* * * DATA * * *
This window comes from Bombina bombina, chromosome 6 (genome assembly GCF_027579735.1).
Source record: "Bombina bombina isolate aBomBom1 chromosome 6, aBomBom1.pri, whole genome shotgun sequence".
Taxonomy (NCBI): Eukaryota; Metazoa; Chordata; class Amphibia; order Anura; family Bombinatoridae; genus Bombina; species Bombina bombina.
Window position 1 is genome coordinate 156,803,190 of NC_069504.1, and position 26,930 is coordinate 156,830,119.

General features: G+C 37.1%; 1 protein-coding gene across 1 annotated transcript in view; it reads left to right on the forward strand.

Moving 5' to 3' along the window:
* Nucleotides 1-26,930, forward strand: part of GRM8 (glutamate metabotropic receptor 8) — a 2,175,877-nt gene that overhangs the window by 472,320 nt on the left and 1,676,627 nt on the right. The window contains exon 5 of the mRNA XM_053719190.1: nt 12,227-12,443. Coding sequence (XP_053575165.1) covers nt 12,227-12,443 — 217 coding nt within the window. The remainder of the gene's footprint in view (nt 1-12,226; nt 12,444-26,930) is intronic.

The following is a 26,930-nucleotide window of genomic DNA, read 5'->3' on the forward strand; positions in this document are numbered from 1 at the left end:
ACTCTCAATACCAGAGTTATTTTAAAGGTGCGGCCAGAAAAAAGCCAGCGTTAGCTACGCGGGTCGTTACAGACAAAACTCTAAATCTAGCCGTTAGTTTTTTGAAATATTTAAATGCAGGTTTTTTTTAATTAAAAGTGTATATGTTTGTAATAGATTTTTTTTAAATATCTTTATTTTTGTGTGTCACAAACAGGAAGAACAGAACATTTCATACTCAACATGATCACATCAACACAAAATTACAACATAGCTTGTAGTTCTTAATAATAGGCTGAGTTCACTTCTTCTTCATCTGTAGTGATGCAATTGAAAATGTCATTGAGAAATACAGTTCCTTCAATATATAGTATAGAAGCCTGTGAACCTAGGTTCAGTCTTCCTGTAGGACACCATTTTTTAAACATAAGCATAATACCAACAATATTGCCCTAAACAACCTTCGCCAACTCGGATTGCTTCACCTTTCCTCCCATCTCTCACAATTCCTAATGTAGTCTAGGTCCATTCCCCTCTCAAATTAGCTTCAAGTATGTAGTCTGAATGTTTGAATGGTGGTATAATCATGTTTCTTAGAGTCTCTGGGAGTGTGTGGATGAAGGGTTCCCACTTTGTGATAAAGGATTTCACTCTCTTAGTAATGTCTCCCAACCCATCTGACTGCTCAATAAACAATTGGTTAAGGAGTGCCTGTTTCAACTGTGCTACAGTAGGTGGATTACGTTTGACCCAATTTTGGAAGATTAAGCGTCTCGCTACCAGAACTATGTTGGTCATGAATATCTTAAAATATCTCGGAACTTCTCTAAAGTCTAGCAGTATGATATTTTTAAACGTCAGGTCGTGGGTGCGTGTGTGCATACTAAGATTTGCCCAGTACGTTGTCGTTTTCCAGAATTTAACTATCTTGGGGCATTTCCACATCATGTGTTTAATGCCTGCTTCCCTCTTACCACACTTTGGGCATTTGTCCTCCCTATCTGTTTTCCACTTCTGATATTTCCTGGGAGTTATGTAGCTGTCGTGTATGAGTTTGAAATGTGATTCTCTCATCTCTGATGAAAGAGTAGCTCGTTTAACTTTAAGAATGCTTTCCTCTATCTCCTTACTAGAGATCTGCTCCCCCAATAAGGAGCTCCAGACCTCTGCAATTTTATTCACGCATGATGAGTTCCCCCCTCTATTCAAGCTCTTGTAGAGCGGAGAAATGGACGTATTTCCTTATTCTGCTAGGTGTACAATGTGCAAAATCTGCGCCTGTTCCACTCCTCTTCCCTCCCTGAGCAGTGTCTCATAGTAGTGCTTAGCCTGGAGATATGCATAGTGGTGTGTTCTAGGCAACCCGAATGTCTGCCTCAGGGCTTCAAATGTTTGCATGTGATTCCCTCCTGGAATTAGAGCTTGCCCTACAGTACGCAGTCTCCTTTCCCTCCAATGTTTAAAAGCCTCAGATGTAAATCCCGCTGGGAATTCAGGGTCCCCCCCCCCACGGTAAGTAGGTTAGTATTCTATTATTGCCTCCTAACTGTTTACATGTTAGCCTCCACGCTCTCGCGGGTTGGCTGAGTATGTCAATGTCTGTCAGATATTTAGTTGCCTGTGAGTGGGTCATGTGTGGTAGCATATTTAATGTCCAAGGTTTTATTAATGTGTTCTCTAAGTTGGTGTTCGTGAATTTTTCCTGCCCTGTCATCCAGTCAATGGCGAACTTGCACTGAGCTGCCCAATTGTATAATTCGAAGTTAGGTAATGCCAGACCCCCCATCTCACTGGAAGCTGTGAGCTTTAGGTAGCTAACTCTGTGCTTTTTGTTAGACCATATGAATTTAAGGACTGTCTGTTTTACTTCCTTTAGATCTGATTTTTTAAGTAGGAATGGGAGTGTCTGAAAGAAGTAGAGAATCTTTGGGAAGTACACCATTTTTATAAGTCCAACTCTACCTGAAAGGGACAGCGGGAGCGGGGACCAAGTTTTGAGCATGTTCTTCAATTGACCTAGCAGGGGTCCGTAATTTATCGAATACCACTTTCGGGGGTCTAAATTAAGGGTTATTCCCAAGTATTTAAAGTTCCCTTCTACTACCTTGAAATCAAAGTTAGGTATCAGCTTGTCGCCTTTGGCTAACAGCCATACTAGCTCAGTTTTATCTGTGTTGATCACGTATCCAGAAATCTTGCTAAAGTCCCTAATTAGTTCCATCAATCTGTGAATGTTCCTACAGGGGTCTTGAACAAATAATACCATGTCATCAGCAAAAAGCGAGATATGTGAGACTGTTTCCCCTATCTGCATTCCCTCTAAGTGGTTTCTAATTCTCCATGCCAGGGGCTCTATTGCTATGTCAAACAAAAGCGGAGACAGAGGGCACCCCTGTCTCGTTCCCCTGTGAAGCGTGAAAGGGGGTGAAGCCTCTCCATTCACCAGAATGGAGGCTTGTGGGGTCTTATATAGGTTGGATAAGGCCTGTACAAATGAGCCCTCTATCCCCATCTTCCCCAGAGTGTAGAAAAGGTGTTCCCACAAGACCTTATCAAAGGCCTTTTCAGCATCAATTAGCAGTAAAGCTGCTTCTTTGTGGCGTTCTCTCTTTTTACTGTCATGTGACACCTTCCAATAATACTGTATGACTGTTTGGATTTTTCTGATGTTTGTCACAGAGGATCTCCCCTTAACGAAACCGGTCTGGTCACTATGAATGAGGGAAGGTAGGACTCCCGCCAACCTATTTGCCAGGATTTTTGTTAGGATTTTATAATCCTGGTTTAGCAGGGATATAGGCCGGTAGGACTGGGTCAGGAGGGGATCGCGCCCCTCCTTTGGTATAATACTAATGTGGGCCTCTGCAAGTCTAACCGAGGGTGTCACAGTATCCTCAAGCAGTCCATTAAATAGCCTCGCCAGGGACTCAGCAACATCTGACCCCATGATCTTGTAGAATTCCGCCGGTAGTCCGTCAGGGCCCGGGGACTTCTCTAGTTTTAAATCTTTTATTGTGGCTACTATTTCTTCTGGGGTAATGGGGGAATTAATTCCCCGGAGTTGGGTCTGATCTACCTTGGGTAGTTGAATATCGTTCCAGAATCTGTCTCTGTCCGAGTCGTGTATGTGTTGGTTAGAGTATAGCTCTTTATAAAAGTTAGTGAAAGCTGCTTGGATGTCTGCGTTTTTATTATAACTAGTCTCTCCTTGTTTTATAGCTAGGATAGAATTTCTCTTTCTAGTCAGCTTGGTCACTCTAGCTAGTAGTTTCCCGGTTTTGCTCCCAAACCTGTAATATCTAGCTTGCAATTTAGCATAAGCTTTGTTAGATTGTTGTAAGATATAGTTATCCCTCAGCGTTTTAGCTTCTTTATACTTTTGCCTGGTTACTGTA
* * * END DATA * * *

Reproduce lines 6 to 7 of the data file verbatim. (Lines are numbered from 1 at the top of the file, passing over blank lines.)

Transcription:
Moving 5' to 3' along the window:
* Nucleotides 1-26,930, forward strand: part of GRM8 (glutamate metabotropic receptor 8) — a 2,175,877-nt gene that overhangs the window by 472,320 nt on the left and 1,676,627 nt on the right. The window contains exon 5 of the mRNA XM_053719190.1: nt 12,227-12,443. Coding sequence (XP_053575165.1) covers nt 12,227-12,443 — 217 coding nt within the window. The remainder of the gene's footprint in view (nt 1-12,226; nt 12,444-26,930) is intronic.